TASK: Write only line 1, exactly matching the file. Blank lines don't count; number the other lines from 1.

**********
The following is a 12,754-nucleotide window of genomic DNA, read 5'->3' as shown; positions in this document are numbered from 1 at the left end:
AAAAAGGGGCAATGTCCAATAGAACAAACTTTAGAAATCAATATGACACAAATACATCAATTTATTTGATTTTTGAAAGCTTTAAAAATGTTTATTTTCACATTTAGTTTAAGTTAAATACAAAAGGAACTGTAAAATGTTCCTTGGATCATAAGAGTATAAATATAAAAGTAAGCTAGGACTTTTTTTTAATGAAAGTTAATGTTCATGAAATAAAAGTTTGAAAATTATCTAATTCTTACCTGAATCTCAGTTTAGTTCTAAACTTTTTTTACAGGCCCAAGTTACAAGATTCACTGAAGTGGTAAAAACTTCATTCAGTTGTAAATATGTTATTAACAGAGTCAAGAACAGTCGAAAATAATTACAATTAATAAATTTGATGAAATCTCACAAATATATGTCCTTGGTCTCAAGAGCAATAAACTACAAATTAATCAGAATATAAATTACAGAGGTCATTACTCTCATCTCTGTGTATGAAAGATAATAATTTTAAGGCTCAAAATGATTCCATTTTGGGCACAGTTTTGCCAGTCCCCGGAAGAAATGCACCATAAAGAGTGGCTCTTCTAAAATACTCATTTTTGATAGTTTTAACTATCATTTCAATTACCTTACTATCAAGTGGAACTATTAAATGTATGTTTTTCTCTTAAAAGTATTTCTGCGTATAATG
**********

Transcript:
The following is a 12,754-nucleotide window of genomic DNA, read 5'->3' as shown; positions in this document are numbered from 1 at the left end: